Burns Night

Robert Burns inspired many vernacular writers ...

Robert Burns: Based on the 1787 painting by Alexander Naysmith, in the Scottish National Portrait Gallery

This is the night Scotland celebrates one of its great literary heroes, the poet Robert Burns.  Today marks the 253rd anniversary of his birth and apparently it’s a bigger deal than I thought.  Click here or here for a description of the unique festivities associated with Burns Night.  You might also look here for a translation of the menu for the main event, the Burns Supper.

A few of the poet’s most famous pieces include Auld Lang SyneMy Luve is Like a Red, Red RoseTam O’ Shanter, and Sweet Afton, a song brought to modern audiences by the band Nickel Creek.  Burns’s poetry can be difficult to understand because he “spoke” his poems in his native tongue.  For this reason, it would be a good idea to read a few of his poems aloud in a Scottish accent or listen to an audio version of one of his pieces, read by a Scotsman of course.  There are countless websites devoted to Robert Burns and his poetry, but if all should fail you, give YouTube a whirl.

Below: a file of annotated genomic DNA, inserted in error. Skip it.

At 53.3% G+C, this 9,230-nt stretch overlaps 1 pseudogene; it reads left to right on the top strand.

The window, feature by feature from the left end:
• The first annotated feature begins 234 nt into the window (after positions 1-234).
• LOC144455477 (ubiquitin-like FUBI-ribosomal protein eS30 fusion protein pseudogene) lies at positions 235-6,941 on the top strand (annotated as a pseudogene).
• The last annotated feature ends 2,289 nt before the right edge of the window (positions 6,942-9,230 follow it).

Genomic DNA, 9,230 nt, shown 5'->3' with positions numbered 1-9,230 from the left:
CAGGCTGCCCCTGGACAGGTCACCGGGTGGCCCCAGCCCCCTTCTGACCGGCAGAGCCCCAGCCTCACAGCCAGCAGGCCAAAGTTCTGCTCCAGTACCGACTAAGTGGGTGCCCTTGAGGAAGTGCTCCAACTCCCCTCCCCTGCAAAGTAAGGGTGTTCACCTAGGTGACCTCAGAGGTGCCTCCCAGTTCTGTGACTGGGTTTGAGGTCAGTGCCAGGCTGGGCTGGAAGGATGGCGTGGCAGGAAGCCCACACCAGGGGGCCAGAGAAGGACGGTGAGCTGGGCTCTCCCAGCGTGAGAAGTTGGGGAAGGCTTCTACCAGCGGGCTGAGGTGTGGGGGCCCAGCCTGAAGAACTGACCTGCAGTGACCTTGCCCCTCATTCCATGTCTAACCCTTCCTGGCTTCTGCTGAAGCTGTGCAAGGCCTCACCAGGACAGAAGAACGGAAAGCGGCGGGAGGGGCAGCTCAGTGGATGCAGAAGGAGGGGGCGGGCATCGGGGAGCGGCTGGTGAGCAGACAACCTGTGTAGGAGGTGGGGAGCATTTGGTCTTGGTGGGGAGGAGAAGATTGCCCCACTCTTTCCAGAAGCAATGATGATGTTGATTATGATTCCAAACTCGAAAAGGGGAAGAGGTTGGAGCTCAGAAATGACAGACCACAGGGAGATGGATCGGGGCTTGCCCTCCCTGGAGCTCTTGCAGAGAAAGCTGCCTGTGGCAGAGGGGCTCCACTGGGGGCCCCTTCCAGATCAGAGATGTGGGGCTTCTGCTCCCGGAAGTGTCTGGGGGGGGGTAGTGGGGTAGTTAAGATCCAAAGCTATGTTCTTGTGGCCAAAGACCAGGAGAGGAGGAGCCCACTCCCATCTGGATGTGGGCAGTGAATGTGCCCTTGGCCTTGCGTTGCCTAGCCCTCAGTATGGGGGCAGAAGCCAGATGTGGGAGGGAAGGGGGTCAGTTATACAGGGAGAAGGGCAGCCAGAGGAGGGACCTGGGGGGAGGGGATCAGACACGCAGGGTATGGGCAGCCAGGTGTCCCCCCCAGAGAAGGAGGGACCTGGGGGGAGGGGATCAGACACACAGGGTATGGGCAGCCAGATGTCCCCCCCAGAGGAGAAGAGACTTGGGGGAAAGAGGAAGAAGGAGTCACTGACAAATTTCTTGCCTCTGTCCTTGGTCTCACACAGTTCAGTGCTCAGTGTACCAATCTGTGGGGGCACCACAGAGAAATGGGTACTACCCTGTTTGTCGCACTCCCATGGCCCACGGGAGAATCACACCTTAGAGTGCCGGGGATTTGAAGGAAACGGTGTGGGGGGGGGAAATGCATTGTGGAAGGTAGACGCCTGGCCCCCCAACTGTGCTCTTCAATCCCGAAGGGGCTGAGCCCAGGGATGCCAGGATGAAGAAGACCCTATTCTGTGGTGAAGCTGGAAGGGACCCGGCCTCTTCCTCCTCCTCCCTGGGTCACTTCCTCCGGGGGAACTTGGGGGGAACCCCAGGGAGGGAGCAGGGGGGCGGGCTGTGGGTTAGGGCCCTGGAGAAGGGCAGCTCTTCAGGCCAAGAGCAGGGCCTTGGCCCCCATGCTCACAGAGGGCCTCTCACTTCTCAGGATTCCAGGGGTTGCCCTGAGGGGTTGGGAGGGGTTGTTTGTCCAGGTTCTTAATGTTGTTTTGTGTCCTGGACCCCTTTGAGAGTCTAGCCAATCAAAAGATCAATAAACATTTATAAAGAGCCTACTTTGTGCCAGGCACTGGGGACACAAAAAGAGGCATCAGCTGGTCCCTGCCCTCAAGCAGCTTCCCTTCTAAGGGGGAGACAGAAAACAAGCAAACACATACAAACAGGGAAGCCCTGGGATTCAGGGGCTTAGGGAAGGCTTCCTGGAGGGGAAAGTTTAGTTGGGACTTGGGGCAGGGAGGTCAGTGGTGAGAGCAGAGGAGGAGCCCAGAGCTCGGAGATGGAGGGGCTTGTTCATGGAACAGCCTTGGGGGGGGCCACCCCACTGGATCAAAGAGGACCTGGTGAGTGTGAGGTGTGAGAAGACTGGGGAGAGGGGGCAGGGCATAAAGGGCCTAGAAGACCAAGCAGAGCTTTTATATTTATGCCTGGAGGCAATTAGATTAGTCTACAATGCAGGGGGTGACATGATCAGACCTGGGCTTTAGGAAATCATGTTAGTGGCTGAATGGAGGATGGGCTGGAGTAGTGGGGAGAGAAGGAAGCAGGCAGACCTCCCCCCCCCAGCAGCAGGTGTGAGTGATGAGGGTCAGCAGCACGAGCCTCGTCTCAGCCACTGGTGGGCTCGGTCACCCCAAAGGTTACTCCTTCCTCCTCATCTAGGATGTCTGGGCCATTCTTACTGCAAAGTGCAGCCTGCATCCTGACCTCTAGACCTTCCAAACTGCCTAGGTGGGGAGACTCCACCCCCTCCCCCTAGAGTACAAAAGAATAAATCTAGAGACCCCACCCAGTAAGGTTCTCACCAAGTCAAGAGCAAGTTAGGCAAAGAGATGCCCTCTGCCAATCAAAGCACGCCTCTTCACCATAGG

The works read aloud or sung during the Burns Supper each year may include:

The Selkirk Grace (or Burns’s Grace at Kircudbright), Address to a Haggis, My Luve is Like a Red, Red Rose, Rantin’ Rovin’ Robin, John Anderson, My Jo, Ae Fond Kiss, and Then We Sever, Tam O’ Shanter, Holy Willie’s Prayer, To a Louse, Address to the Unco Guid, For A’ That, and Auld Lang Syne.  Although the source of these links, the BBC, offers readings of these pieces, they are unavailable to those of us in the U.S.  I know.  It makes me sad, too. 

Additional resources on the life and works of Robert Burns include:



Do you know anyone who is celebrating Burns Night? 

Is it something you might think of doing in the future?